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My party of 5 just finished LMoP and we've bought OotA.

The beginning of the book is important to the whole story, as is the feeling of desperation as they run low on resources, chased by a powerful enemy they can't hope to match at this stage.

I've spoken to the players, and they'd like to continue playing their characters they've grown attached to, so I've told them I'll need to temporarily depower them, if they want to get the most out of the book. This'll mean taking some of the magic items they have (they found most of the stuff from LMoP, plus a few extras I threw in) and restricting access to spells/extra attacks.

I'm going to have them jumped by the drow in the middle of the night in a very one sided ambush, just to really push home the threat of the drow, but make it clear they're trying to capture, so no one gets killed.

My question is, how much should I take off the players, and how should I do it?

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    \$\begingroup\$ @Slagmoth I read this as "how to 'depower' a level 5 party with magic items to make them appropriate for an adventure that assumes you start at level 1". If OP can confirm my interpretation, would you agree that is a stack-friendly question? \$\endgroup\$ – NathanS Jul 23 at 15:22
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    \$\begingroup\$ @Slagmoth Yes, it wouldn't surprise me if an answer said "don't depower them, that's not necessary", and suggesting other ways to make sure a level 5 party don't just breeze through the intro of OotA, but so long as it's backed up with experience (as per our usual "Good Subjective" guidelines), it should still be stack-friendly. Unfortunately, at the moment, I only have experience running OotA starting with a level 1 party. \$\endgroup\$ – NathanS Jul 23 at 15:34
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    \$\begingroup\$ @NathanS is right. "how to 'depower' a level 5 party with magic items to make them appropriate for an adventure that assumes you start at level 1" is probably a better phrasing of my question. But I also wanted to leave it open so that the answer to "how much should I take off the party" could be nothing, here's a good way to ensure there's still sufficient challenge. \$\endgroup\$ – ryanp11 Jul 23 at 16:15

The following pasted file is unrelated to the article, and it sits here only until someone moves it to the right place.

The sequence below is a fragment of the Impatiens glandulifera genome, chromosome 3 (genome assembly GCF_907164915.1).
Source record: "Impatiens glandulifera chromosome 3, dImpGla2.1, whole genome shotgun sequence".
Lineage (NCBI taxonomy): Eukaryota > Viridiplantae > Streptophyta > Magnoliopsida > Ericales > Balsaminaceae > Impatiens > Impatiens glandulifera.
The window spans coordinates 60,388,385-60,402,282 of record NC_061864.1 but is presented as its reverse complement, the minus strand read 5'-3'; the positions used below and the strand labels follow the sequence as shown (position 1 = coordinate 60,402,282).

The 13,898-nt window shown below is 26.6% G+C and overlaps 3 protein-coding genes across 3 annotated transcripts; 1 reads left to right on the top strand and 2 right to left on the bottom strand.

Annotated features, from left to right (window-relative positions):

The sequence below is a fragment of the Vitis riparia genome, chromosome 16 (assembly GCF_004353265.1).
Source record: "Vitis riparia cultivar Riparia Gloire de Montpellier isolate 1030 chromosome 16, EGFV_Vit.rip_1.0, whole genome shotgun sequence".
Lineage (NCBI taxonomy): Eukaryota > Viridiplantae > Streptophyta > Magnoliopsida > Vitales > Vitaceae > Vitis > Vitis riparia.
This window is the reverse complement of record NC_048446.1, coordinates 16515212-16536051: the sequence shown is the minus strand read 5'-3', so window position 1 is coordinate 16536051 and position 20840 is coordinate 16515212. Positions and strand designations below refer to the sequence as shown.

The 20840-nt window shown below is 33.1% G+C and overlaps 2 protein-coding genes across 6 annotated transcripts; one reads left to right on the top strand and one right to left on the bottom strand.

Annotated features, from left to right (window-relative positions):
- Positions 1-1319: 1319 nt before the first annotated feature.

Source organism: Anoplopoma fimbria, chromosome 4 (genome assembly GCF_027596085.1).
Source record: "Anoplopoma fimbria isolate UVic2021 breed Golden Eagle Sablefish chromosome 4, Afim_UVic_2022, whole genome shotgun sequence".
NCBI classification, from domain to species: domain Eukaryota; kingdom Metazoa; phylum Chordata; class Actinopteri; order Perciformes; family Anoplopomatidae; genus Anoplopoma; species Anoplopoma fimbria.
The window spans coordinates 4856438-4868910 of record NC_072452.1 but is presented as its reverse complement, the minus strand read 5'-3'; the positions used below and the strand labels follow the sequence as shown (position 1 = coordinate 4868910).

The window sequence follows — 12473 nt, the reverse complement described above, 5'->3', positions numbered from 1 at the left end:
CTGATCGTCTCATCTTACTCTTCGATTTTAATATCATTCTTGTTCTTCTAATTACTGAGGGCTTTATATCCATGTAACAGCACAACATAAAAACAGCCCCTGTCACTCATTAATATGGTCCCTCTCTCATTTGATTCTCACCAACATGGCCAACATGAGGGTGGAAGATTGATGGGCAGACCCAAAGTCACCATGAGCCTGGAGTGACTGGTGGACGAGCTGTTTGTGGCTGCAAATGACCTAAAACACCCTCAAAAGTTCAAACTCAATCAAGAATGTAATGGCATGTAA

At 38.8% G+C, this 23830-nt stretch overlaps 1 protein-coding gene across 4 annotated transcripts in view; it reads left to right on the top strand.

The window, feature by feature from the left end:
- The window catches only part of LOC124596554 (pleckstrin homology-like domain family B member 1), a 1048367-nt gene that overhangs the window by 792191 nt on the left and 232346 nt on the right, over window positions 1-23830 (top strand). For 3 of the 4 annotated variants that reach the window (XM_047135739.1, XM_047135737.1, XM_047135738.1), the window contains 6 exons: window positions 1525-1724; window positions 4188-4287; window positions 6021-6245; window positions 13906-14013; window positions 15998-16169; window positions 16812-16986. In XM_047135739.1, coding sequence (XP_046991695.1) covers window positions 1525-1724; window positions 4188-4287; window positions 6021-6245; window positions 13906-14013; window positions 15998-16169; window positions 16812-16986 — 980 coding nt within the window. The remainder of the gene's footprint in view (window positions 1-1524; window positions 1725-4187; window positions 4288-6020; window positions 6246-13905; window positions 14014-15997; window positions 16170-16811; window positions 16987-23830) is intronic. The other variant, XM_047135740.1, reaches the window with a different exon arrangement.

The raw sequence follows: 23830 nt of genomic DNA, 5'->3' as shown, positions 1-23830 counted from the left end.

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    \$\begingroup\$ It may be that this question is better suited to a forum. We have a curated list here. \$\endgroup\$ – KorvinStarmast Jul 24 at 1:03
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My party experienced this introduction to OotA following the Sunless Citadel, so this is a reflection of that experience. We were overwhelmed and captured by the drow using paralysis darts, and kept sedated. We were thrown into a cell without our equipment, and then had to devise an escape from jail.

Consider limiting their equipment instead of their abilities.

Being captured by the Drow is intended to be draining, and presents an opportunity to adjust the power level of the group. However, be prepared to grant the players slack as they calibrate to their reduced power level (both unarmed, and after recovering limited gear). Features such as extra attacks are fairly pivotal to the characters gameplay, and it is hard to rationalize their removal (we all hate the trope of a character waking up and "forgetting their abilities").

You should determine which items are essential for each character remain to functional and fun, as opposed to items that merely boost their characters stats/damage.

Notable items required for character functionality:

  1. Wizard Spell Books: These were particularly expensive and difficult to recreate. The wizard cannot change prepared spells without it, and those that are prepared cannot be copied into a new book if unprepared. This is potentially permanent damage to the wizard's spell list progression.
  2. Heavy Armor: The drow do not wear heavy armor and resources are typically not available to purchase a set, inhibiting heavy armor wearers' ability to survive and fulfill their role. Consider having some available eventually, though not necessarily plate. Be wary of strangely shaped or sized characters as well, if you impose this restriction on armor fitting.
  3. Items Important to a Characters Background: Players will often over-exaggerate their devotion to a trinket ("My fathers watch!") or focus tied to their character motivation in the spirit of role-play, which can lead to situations of imminent death that require DM intervention.
  4. Items that the Character has Selected a Feat or Class Feature to Utilize.

Items that should be removed:

  1. Any equipment that confers strictly +stat, +to hit, or +damage benefits: These causes balance difficulties and can be earned later or rediscovered. This is also fitting as the equipment would be taken care of given the value.